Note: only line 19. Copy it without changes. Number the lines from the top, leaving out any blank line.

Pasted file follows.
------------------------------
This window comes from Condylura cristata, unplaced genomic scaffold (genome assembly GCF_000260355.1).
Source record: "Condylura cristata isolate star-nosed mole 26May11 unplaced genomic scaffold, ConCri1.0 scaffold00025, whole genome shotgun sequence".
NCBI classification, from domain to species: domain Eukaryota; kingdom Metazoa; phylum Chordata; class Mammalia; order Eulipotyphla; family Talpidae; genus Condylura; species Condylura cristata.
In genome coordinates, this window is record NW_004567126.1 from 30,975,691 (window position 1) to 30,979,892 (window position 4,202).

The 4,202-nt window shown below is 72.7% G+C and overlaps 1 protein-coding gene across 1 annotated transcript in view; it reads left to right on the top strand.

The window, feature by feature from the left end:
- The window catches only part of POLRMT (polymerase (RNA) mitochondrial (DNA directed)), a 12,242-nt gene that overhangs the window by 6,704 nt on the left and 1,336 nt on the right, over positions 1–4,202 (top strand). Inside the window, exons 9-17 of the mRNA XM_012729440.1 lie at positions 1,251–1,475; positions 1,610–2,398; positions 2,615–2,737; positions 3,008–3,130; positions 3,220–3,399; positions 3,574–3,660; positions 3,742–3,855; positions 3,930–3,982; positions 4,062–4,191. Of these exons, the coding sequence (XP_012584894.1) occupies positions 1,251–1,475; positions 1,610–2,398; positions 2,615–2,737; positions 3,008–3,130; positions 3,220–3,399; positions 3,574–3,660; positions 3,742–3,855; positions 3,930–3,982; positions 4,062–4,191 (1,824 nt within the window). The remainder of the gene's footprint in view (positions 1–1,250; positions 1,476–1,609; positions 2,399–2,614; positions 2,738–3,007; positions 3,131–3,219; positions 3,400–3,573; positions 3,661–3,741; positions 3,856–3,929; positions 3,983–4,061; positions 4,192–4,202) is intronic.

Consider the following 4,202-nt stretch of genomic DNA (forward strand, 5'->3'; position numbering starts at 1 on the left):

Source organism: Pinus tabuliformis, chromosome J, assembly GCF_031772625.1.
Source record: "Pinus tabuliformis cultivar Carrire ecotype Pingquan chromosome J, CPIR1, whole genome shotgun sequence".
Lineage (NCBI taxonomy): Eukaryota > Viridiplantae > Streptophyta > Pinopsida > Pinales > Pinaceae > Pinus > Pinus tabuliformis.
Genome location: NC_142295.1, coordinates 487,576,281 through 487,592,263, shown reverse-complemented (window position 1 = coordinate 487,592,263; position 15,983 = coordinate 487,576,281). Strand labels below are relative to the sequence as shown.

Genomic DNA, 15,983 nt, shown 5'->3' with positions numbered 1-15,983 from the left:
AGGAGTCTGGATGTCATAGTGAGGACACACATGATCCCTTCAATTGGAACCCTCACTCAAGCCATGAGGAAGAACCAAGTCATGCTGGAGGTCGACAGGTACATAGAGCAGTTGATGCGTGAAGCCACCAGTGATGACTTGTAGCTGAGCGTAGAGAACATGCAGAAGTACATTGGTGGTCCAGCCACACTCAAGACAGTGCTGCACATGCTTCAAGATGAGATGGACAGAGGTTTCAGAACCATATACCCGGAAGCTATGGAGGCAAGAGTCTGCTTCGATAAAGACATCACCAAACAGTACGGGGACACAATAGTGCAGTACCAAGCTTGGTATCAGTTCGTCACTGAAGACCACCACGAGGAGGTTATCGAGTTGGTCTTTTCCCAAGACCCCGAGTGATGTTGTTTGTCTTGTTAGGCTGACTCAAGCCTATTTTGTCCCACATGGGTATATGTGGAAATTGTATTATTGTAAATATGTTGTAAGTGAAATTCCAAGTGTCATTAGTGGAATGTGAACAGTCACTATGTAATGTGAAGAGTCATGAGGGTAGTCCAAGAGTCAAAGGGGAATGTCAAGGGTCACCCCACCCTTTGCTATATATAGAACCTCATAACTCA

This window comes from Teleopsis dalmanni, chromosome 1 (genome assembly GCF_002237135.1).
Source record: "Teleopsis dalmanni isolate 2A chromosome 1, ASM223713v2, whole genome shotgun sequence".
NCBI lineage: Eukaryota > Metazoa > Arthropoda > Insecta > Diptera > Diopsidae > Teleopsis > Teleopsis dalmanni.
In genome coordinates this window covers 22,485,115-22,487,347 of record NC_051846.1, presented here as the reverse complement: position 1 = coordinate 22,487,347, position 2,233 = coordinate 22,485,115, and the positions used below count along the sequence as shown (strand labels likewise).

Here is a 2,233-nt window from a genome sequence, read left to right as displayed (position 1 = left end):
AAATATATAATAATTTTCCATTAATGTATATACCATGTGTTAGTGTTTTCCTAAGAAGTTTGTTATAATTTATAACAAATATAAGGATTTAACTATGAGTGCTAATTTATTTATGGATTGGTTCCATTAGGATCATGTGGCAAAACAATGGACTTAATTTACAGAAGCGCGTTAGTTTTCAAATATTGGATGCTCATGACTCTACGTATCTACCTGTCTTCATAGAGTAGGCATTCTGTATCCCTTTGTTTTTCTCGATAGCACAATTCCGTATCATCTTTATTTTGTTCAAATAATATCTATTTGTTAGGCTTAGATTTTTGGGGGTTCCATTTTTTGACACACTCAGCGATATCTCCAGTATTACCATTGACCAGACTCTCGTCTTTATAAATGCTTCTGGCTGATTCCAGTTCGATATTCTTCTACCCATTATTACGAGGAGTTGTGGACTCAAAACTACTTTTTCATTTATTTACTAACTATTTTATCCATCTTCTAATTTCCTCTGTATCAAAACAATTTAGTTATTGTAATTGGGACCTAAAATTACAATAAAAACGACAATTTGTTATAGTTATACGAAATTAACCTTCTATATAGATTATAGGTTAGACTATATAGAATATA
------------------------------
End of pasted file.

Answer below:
Here is a 2,233-nt window from a genome sequence, read left to right as displayed (position 1 = left end):